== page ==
It’s hard for me to believe sometimes, but I submitted my dissertation prospectus in December of 2005, during my fourth year as a graduate student in the Department of English at Stanford University. At the time — having recently read David Foster Wallace’s Infinite Jest and feeling vaguely dissatisfied with his argument in “E Unibus Pluram: Television and U.S. Fiction” — I formed a suspicion that irony might be an interesting subject to investigate, that the anxieties irony aroused, the love it elicited, the confusion it promoted might reward sustained study.
Ten years later, that prospectus, and the investigation it initiated, have become a book. I recently submitted the corrected PDF proofs of Cool Characters: Irony and American Fiction, the final textual outcome of my vague doctoral dissatisfaction. The book now has a cover and is available for preorder on Amazon and elsewhere. I can’t quite bring myself to believe that the project is finished — and in the months leading up to its publication by Harvard University Press in March 2016 I have no doubt that I will imagine myriad ways I might revise or rewrite my arguments.
But the book really is done and it’s coming out pretty soon and as the publication date approaches I’ll try to post some informal thoughts on the argument of the book on this blog. Here go the cover (I love the cover, by the way) and official description:
Charting a new course in the criticism of postwar fiction, Cool Characters examines the changing status of irony in American cultural and political life from World War II to the present, showing how irony migrated from the countercultural margins of the 1950s to the cultural mainstream of the 1980s. Along the way, irony was absorbed into postmodern theory and ultimately become a target of recent writers who have sought to create a practice of “postirony” that might move beyond its limitations.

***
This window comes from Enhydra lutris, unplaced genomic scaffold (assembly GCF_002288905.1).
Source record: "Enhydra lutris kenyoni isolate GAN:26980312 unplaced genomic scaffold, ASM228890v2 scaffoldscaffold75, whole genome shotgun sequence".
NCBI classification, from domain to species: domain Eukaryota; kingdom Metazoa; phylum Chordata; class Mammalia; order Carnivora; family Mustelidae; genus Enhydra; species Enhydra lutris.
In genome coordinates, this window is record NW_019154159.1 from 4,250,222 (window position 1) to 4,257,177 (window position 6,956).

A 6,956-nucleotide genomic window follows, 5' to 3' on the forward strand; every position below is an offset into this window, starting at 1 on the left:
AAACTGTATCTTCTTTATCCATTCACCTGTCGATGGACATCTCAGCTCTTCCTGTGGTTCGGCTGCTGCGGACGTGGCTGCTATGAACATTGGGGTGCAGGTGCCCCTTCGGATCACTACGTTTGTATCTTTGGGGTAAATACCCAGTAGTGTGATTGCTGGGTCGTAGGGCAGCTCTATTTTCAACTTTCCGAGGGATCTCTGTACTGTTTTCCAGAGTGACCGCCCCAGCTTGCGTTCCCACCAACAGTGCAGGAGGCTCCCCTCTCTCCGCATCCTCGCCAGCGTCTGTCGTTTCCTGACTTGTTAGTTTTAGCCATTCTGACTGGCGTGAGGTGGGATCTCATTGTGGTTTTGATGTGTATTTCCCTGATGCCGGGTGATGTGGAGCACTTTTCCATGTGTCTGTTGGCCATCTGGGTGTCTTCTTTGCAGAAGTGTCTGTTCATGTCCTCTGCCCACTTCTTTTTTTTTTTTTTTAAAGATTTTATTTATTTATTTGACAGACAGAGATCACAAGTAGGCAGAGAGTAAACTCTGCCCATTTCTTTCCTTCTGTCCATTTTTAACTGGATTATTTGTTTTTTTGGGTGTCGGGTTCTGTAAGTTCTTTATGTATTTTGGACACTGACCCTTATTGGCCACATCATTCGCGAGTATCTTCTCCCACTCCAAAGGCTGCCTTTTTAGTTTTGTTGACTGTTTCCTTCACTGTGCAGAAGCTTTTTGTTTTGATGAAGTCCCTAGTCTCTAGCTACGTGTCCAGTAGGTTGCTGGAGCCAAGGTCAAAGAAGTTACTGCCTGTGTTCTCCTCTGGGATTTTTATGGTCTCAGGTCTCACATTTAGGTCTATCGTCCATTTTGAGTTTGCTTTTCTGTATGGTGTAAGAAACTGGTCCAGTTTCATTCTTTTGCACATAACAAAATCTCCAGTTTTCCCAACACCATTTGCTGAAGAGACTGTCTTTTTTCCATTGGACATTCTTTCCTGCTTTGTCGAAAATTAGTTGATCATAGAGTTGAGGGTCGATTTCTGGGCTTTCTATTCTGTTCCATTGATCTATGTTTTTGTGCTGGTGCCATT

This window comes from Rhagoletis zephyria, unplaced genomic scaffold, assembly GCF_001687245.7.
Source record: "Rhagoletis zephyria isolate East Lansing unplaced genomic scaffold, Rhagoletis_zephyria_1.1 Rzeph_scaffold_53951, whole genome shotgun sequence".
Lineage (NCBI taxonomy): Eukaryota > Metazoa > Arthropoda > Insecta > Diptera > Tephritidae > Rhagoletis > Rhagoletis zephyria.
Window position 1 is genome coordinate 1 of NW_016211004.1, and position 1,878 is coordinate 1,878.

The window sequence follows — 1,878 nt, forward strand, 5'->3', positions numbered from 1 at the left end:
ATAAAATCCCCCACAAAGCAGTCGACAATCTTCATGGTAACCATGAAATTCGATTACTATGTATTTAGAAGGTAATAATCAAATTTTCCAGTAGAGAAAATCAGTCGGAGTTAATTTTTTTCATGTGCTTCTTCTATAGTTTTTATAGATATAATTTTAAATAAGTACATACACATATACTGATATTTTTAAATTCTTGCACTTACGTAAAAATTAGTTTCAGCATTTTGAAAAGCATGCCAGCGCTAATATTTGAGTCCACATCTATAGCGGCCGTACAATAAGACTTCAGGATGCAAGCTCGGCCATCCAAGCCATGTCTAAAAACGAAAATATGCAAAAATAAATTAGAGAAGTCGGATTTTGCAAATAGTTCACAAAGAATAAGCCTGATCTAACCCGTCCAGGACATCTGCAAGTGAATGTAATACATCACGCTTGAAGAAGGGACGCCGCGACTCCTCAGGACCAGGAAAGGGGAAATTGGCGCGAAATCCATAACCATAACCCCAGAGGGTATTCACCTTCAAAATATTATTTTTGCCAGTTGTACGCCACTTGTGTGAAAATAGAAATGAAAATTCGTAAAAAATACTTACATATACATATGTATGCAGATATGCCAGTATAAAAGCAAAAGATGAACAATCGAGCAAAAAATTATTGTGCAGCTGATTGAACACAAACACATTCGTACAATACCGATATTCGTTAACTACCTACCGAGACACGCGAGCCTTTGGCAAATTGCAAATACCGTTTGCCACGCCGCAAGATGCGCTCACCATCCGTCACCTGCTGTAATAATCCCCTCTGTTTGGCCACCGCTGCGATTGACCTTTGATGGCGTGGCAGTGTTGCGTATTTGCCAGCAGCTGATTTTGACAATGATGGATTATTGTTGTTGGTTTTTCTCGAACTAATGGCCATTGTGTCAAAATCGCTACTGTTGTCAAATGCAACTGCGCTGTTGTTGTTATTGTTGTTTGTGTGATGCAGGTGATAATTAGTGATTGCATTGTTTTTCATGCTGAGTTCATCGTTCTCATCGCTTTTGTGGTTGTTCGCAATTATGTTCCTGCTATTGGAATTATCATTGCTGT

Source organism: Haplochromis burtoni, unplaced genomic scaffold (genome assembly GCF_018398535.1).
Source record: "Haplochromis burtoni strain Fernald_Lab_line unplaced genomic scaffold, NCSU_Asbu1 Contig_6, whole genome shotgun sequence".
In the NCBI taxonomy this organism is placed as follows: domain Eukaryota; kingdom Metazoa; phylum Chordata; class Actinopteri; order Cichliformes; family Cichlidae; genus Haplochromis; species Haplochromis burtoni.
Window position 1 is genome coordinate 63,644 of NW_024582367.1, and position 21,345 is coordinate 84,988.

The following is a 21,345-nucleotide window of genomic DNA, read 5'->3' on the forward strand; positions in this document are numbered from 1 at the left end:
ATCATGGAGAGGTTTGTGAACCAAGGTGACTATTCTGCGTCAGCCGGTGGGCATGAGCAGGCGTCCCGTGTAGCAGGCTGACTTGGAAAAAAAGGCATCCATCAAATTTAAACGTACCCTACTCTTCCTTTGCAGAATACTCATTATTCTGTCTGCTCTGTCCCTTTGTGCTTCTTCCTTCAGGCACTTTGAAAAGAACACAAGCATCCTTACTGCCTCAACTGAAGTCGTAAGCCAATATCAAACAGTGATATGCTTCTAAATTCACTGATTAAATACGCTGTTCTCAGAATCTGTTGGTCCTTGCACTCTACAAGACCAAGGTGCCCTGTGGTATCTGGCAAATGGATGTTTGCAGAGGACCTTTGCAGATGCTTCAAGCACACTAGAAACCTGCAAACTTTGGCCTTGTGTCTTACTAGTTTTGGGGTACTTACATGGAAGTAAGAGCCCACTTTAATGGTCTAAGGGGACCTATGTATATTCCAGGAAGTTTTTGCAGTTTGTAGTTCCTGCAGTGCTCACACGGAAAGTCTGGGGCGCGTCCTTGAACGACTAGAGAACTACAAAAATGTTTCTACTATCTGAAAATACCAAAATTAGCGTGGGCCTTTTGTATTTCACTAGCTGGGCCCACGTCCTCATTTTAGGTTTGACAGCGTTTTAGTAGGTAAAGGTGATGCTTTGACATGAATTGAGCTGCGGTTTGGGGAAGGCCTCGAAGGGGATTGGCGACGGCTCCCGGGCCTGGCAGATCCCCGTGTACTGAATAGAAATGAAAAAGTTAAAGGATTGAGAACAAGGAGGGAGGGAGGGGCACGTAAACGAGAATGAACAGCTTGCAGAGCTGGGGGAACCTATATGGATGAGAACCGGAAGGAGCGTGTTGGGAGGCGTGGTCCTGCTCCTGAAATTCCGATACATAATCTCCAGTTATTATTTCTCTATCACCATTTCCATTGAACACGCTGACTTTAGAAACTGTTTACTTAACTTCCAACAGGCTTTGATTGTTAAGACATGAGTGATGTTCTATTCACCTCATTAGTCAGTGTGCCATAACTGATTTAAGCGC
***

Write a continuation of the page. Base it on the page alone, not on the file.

As a concept, irony has been theorized from countless angles, but Cool Characters argues that it is best understood as an ethos: an attitude or orientation toward the world, embodied in different character types, articulated via literary style. Lee Konstantinou traces five such types—the hipster, the punk, the believer, the coolhunter, and the occupier—in new interpretations of works by authors including Ralph Ellison, William S. Burroughs, Thomas Pynchon, Kathy Acker, Dave Eggers, William Gibson, Jennifer Egan, Jonathan Lethem, and Rachel Kushner.
For earlier generations of writers, irony was something vital to be embraced, but beginning most dramatically with David Foster Wallace, dissatisfaction with irony, especially with its alleged tendency to promote cynicism and political passivity, gained force. Postirony—the endpoint in an arc that begins with naive belief, passes through irony, and arrives at a new form of contingent conviction—illuminates the literary environment that has flourished in the United States since the 1990s.